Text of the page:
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This “Alternative Bank” Yields 12% and Pays Monthly Income Investors 2020-03-12 12:00:13 Prospect Capital Corporation Prospect Capital stock PSEC PSEC stock NASDAQ:PSEC alternative bank high yield BDCs This is a look at Prospect Capital Corporation (NASDAQ:PSEC), which offers a generous yield of about 12% and pays its shareholders monthly. Prospect Capital Stock

This “Alternative Bank” Yields 12% and Pays Monthly

Another High-Yield Stock to Think About

To most people, the name Prospect Capital Corporation (NASDAQ:PSEC) probably doesn’t ring a bell. But if you are looking for oversized dividends, this company—which belongs to a group that I call “alternative banks”—just might be one of the most generous payers on the market.

Let me explain.

Prospect Capital is a business development company (BDC) headquartered in New York City. It provides financing solutions to middle-market businesses in the U.S., with a focus on sponsor-backed transactions and direct lending to established owner-operated companies.

And while Prospect Capital provides both debt and equity financing, it invests primarily in first lien and second lien senior loans and mezzanine debt. As a result, it can earn a predictable stream of interest income.

As of December 31, 2019, secured first lien debt, secured second lien debt, subordinated structured notes, and unsecured and other debt accounted for 82% of PSEC’s portfolio by fair value. So only 18% was invested in equity instruments. (Source: “Prospect Capital Reports December 2019 Quarterly Results and Declares Additional Monthly Distributions,” Prospect Capital Corporation, February 10, 2020.)

PSEC maintains a well-diversified portfolio. At the end of 2019, the company’s $5.3-billion portfolio was diversified across 120 different companies.

The business is quite lucrative, too. At the end of 2019, the annualized current yield on Prospect Capital’s investments was 10.3%.

And keep in mind that BDCs are pass-through entities. As long as a BDC distributes at least 90% of its profits to investors through regular dividend payments, it pays little to no income tax at the corporate level. Therefore, by earning outsized interest income from its debt investments, Prospect Capital Corporation can pay a very generous dividend.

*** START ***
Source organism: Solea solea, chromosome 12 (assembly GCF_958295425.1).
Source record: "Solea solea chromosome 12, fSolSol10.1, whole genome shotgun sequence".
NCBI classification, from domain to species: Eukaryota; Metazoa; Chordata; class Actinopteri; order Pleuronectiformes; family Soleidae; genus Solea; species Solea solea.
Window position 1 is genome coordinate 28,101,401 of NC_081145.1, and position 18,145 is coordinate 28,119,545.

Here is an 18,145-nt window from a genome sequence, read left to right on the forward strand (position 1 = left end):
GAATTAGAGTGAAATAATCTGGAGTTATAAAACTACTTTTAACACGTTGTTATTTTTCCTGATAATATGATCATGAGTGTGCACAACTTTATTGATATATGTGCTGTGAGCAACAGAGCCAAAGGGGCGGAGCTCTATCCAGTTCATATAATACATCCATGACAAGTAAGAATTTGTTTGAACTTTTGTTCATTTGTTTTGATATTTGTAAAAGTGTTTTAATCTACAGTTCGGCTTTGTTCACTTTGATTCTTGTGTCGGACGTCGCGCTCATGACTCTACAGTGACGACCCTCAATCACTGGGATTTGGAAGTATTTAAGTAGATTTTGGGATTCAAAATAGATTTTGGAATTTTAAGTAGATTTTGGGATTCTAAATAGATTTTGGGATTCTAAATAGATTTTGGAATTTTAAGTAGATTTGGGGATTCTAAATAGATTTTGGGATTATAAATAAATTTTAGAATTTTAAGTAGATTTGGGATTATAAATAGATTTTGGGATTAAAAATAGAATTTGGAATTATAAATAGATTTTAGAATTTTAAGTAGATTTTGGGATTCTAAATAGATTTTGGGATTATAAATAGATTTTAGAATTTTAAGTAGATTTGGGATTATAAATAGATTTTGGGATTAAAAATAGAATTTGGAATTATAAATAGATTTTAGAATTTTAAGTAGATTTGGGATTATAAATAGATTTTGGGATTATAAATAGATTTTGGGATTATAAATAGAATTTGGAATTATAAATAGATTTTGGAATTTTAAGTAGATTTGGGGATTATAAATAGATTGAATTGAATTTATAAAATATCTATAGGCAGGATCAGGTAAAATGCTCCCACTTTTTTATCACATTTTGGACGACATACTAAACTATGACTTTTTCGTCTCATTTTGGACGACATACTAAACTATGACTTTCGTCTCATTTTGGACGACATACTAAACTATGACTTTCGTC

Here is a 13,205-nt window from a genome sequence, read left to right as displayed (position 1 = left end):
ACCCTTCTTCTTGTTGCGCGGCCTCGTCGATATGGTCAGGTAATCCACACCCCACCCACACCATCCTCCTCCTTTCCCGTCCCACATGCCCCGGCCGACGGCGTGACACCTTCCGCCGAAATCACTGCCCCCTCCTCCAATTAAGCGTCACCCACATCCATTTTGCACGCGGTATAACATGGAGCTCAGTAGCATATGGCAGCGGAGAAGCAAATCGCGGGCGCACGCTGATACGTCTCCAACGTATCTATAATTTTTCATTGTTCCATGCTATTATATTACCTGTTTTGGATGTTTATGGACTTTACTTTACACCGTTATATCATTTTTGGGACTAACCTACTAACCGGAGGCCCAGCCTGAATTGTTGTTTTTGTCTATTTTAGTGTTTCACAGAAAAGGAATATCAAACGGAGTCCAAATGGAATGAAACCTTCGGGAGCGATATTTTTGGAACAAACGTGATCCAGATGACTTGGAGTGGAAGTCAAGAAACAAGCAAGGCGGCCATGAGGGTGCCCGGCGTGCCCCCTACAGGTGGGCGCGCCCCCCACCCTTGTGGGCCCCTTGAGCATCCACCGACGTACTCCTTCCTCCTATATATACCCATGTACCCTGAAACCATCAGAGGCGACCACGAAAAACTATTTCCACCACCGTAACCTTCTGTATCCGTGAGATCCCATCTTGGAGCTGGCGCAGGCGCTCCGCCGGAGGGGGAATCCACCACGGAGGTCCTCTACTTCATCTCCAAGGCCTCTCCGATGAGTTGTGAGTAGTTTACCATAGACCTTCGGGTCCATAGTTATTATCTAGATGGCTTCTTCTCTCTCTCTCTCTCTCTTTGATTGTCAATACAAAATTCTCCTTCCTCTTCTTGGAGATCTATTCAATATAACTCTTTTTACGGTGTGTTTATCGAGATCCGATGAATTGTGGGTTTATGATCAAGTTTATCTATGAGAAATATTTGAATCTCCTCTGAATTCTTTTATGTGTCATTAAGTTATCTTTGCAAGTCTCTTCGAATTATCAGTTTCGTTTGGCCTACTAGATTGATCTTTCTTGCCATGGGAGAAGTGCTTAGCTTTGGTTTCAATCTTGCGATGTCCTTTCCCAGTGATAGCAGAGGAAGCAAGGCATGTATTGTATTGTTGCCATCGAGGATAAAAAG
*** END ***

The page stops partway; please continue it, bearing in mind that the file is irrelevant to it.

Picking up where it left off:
Right now, the company has a monthly dividend rate of $0.06 per share, which translates to an annual yield of about 12%.

So, not only does Prospect Capital offer a yield that’s higher than for most stocks, but the company pays more frequently as well.

Of course, when most companies yield less than five percent, a monthly dividend stock with a double-digit yield can seem too good to be true. So the big question now is, can PSEC afford those outsized dividend payments?

Is the Dividend Safe at Prospect Capital Corporation?

According to the company’s latest earnings report, Prospect Capital generated net investment income of $67.9 million in the second quarter of its fiscal-year 2020, which ended December 31, 2019. For the quarter, the company paid three monthly cash distributions totaling $66.2 million. That allowed the BDC to achieve a dividend coverage ratio of 1.03 times, meaning it managed to outearn its payout. (Source: Ibid.)

In the first six months of Prospect Capital’s fiscal-year 2020, the company’s net investment income totaled $138.9 million. Its cash distributions to shareholders, on the other hand, totaled $132.3 million for this period. So again, the company’s profits covered the payout.

In Prospect’s latest earnings release, management announced monthly cash distributions of $0.06 per share for February, March, and April 2020. These will be the 139th, 140th, and 141st consecutive cash distributions paid to Prospect Capital stock owners. Dividends for May, June, and July are expected to be announced in May 2020.

At this point I want to mention that, as is the case with all stocks, dividends from BDCs are not always carved in stone. Looking at PSEC, even though the company stands as one of the highest-yielding names on the market, and it has a long track record of paying dividends, its payout didn’t always go up. For instance, in 2017, the company reduced its monthly distribution rate from $0.0833 per share to $0.06 per share. (Source: “Dividend,” Prospect Capital Corporation, last accessed February 27, 2020.)

No one likes dividend cuts. And a less-than-stellar distribution history is probably one of the reasons behind PSEC stock’s lackluster price performance in recent years. In fact, because of the BDC’s subdued trading levels, it might be able to offer good value for money—something that’s rarely found in today’s bloated stock market.

Consider this: as of December 31, 2019, Prospect Capital Corporation had a net asset value of $8.66 per share. And yet, Prospect Capital stock trades at just $5.82 per share at the time of this writing. Therefore, if the company’s fundamentals didn’t change much over the last two months, its current share price would represent a discount to its net asset value of more than 24%.

Ultimately, I wouldn’t call PSEC stock a slam dunk. But for investors who understand the underlying risks with high-yield BDCs, its oversized monthly distributions could be worth a look.

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